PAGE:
The other thing is try to feed what the animal needs – if you have a cow that was raised with grain or excellent pastures, you will need to supplement if you don’t have good pastures. Buying minerals is not a bad thing – and they can make up for poor quality forage or feedstuffs until you get your land in good shape. No matter what it looks like – it is mostly likely the pasture is depleted and any resulting hay from the land will be too. And that goes for bought in hay too. Grass hay these days, may be just baled up tall grass, sometimes fertilized, sometimes not. If the hay is an actual crop, like it is here east of the mountains, it will be irrigated, highly fertilized, and inviting problems for the stock. A hay buying tip, buy from someone who has grazing livestock, even if they aren’t spreading their manure, the benefits of animals on the land are apparent in the subsequent crops. Of course there are many variables to take into account, but that would be a good place to start.
Most vet books deal with the symptoms of the last 40 years of our now common feeding practices. So it is hard to get an objective opinion these days from a vet or a vet book. They are treating what they see, and they don’t question the feeding practices that have led up to the diseases. Ketosis, acidosis, milk fever are all common these days, and all lead back to the manger. All diseases that weren’t so common even in the 60’s. I am not anti-medicine, I am just more for prevention. We so often just look for solutions to the latest pickle we get into – not what the root cause was. I know I annoy readers with any plugs for unconventional treatments for livestock. It’s not progressive to want to avoid antibiotics and modern painkillers. But it’s not so much the drugs I want to avoid as it is the pain that the livestock needlessly goes through that require those types of treatments. Imagine having stock that doesn’t need so much intervention and that thrive. Instead of investing in a calf-puller for pulling too large of a calf, or a hip lifter because the cows are prone to being down – think instead of getting a different bull, or buying that bag of kelp or dry cow minerals that may help alleviate those common maladies.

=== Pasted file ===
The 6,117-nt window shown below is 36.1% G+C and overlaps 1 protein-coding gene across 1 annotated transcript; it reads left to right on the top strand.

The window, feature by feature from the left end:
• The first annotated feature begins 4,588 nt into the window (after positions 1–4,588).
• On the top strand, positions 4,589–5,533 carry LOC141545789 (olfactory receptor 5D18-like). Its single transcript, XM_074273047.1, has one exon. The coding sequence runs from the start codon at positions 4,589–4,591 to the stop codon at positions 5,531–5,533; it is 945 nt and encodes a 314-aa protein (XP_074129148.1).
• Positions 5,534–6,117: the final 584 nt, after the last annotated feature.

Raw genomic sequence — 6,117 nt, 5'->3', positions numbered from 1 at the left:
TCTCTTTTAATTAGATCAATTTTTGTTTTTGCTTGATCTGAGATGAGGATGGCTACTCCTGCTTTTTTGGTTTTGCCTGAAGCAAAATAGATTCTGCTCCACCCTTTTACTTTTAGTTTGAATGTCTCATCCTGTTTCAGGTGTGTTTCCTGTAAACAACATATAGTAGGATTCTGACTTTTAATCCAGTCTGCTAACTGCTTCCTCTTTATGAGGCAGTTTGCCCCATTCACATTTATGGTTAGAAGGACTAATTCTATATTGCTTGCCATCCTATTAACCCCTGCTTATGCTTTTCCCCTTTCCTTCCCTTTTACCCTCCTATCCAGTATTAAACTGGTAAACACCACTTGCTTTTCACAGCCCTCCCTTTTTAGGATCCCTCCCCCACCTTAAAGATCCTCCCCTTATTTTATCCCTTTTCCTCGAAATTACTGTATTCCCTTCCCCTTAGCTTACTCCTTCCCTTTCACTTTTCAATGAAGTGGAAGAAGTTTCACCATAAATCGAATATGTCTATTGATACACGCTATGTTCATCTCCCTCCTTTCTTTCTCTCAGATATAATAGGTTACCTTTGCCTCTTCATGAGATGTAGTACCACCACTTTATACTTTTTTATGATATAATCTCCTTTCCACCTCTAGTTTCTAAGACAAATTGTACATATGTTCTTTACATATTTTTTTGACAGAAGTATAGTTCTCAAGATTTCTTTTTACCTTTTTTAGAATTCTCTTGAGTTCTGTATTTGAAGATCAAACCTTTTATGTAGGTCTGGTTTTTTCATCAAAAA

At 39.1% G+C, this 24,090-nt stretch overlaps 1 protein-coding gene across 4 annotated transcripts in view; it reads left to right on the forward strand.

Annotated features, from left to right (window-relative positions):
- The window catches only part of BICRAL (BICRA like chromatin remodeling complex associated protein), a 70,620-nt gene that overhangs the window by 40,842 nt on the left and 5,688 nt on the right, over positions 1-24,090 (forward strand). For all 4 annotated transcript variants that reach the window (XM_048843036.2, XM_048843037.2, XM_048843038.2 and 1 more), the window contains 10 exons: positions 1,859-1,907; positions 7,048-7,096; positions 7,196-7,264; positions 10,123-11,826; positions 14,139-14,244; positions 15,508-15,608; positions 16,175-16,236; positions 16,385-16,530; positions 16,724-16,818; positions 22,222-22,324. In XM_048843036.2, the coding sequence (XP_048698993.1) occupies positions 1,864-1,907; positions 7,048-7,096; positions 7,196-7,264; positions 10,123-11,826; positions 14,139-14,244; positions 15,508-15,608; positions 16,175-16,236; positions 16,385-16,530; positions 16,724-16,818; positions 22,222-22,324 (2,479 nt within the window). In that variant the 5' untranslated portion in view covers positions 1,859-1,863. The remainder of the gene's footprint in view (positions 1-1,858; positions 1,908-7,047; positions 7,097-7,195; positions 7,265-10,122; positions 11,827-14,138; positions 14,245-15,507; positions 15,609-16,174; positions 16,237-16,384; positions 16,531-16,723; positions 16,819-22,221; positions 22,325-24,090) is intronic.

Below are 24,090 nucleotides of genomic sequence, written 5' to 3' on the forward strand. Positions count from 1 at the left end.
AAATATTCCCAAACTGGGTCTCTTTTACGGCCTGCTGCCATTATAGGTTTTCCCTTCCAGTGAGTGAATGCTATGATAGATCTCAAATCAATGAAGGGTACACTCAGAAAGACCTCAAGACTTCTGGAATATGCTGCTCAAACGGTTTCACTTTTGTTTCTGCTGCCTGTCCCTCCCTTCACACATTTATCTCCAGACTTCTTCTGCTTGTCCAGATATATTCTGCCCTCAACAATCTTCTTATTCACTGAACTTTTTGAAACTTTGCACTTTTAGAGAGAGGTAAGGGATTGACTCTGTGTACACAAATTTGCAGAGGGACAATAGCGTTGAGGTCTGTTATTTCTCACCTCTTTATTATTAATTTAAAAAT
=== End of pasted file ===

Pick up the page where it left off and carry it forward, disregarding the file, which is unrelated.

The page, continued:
If you want to build a natural system without buying minerals, you must cull the animals that can’t make it on your land. That means don’t use calf pulling as a standard, no heroic hip lifting, or cesarean sections on stock that can’t deliver naturally. If they make it through the birth process, and shun their young, they need to go. I think culling is the hardest part of farming. But it is the necessary part if you are to be economically viable. With farming fast becoming a popular second career for many people, they have deep pockets from former jobs or house sales and no balls. It is hard to really put the pencil to that prize cow who could potentially make you some money if…if she can walk on her own four feet, and if she has her calf unassisted and it nurses without you “helping.” Otherwise, she is bound for the sale barn or freezer. Same with the ewe who births triplets. It looks good on paper but usually doesn’t pencil out in the long run. Most new farmers these days set a figure of $20.00 to $25.00 bucks an hour for a wage. Bottle feeding bummers will cost you, while the ewe that has a single or twin will raise her babies and do a good job. She will be your money-maker, not the one with three babies, that may have reproductive problems in the future.
Read, and learn as much as you can. Always be open to the information presented to you. Just because you’re reading a book about dairy cows, doesn’t mean you can’t apply the logic to beef cattle and sheep too. Different ruminants are similar – if highly fertilized alfalfa or grass hay can cause mineral imbalances in cattle that leads to downer cows, then the same can happen with sheep or horses. The same with poor quality feed too. No book has all the answers. Each person perceives the their situation is different. A good read, but not necessarily the bible on ruminant care is Alternative Treatments for Ruminant Animals, by Paul Detloff, DVM. He is a conventional vet that switched to more natural treatments, good photos of troubled animals and treatments listed for conventional and natural type treatments. He is able to see both sides and understands the economics of keeping farm animals. There are many good books, get them all if you can afford it and pick and choose. The saying that 95% of dairy cows health problems are diet, and the other 5% unexplained means that we can do a lot with just a little better feeding and observation. Pat Coleby’s Natural Care Series of books on different species are good too, but a little out there for the western medicine thought process. Food can be medicine, our healthcare system needs to be in the preventative mode instead of the saving mode. We need to do the same with our farms.
Do I follow my own rules? No, not always. I live in the rainy part of the country – my cows have to walk through some mud to get to the barn. But I time their breeding for late spring calving so they will be on pasture when birth is imminent. Do I keep a really sharp pencil when it comes to culling time? Most of the time.